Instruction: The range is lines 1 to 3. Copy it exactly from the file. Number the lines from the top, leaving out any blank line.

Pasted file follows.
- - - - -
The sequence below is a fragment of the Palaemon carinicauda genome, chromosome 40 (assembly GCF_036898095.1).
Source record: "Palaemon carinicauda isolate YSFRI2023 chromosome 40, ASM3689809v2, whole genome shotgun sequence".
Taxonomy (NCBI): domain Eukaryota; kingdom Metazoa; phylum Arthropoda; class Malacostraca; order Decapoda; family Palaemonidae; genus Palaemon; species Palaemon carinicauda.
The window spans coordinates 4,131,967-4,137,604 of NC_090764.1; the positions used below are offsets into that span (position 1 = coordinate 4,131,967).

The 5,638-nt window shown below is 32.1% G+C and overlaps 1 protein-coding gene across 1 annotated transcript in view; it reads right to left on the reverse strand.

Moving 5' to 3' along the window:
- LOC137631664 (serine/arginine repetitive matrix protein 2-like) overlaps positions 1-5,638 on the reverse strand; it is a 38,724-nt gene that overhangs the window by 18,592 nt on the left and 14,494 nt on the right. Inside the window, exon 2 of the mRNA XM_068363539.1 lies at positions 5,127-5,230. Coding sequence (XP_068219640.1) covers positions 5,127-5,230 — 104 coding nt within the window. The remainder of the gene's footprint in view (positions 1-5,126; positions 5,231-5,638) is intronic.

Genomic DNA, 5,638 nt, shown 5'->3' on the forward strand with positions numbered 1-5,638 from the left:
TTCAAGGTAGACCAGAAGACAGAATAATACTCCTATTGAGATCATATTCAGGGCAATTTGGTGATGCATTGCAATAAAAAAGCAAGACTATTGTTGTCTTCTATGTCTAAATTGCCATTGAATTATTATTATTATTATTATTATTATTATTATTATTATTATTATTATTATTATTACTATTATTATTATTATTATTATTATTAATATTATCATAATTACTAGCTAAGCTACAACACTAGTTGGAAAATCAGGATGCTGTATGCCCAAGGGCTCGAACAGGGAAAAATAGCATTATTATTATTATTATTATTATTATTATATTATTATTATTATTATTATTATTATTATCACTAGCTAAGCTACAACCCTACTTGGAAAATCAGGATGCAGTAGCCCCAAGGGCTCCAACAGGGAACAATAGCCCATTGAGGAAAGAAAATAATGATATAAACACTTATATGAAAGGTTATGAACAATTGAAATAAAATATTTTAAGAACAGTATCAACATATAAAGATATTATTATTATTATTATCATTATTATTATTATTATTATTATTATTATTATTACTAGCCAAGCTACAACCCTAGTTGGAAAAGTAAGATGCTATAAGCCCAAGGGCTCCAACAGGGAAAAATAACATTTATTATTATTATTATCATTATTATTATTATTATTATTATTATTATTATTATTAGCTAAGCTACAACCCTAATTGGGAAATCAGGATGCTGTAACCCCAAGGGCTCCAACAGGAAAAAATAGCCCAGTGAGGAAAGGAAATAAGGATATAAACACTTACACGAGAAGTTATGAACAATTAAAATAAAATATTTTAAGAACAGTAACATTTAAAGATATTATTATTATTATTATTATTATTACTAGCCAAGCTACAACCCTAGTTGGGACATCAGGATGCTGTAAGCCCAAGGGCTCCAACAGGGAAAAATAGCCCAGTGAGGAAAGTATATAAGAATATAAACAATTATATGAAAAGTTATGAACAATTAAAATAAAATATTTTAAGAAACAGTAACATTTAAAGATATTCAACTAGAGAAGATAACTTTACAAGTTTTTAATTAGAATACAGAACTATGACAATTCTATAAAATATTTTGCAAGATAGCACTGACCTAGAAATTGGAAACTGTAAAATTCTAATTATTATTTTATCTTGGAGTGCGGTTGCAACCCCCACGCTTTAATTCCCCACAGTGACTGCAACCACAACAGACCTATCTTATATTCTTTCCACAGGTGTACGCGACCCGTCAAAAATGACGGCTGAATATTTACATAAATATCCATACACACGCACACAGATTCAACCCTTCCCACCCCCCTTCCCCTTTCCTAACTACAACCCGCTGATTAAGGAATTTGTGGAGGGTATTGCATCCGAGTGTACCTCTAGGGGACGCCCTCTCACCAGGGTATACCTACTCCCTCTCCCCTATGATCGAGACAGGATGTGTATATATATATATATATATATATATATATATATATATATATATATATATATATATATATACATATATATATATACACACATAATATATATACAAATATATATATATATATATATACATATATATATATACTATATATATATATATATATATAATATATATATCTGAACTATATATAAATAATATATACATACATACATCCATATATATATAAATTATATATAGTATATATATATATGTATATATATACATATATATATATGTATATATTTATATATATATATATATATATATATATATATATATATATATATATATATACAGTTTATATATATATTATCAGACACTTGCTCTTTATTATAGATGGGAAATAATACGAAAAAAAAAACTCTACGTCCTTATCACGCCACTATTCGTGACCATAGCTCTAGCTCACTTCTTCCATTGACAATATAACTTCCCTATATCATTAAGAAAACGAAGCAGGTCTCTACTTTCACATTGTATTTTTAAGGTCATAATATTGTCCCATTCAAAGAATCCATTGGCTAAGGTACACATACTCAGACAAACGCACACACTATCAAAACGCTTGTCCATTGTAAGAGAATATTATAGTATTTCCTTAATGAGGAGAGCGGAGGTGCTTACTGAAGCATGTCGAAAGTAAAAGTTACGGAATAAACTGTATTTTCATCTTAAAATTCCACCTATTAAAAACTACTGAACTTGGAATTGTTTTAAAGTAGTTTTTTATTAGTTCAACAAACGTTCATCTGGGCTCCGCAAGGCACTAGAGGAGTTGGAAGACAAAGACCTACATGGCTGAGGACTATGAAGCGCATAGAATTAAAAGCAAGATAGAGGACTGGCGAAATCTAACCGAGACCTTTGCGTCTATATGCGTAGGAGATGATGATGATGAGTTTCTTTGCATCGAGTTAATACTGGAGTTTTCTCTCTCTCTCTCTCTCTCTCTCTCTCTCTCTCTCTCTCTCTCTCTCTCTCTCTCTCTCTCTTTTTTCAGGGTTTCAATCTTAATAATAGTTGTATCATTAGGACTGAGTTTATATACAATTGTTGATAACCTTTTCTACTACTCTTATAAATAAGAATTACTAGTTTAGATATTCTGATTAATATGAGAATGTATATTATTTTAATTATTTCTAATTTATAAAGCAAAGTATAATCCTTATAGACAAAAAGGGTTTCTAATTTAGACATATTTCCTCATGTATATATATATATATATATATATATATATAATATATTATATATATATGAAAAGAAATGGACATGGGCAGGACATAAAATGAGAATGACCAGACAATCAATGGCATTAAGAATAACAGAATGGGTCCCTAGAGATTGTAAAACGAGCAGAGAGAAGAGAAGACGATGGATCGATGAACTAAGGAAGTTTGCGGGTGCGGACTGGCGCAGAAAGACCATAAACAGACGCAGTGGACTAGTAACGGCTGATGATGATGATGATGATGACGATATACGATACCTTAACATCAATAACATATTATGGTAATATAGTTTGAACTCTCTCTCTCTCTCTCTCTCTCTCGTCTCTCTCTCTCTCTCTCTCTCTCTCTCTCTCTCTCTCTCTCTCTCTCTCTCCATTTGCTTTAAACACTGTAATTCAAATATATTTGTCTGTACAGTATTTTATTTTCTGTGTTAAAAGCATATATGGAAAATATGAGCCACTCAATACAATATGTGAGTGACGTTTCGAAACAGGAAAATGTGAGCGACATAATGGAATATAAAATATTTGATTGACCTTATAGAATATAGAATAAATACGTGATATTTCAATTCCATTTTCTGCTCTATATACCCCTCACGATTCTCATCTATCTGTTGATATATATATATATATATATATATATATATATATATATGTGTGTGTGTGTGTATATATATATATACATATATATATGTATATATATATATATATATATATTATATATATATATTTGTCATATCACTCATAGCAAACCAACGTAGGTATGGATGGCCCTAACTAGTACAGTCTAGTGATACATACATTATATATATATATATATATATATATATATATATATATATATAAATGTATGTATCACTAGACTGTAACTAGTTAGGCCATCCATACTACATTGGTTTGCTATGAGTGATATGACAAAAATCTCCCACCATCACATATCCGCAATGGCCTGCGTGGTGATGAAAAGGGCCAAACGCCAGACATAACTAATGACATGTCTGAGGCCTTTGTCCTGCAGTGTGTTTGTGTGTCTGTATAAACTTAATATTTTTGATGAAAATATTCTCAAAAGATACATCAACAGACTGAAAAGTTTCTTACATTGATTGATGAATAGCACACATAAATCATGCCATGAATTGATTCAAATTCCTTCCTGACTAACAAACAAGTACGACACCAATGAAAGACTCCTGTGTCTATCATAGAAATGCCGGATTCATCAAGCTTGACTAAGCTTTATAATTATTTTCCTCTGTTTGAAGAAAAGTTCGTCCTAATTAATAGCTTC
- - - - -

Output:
The sequence below is a fragment of the Palaemon carinicauda genome, chromosome 40 (assembly GCF_036898095.1).
Source record: "Palaemon carinicauda isolate YSFRI2023 chromosome 40, ASM3689809v2, whole genome shotgun sequence".
Taxonomy (NCBI): domain Eukaryota; kingdom Metazoa; phylum Arthropoda; class Malacostraca; order Decapoda; family Palaemonidae; genus Palaemon; species Palaemon carinicauda.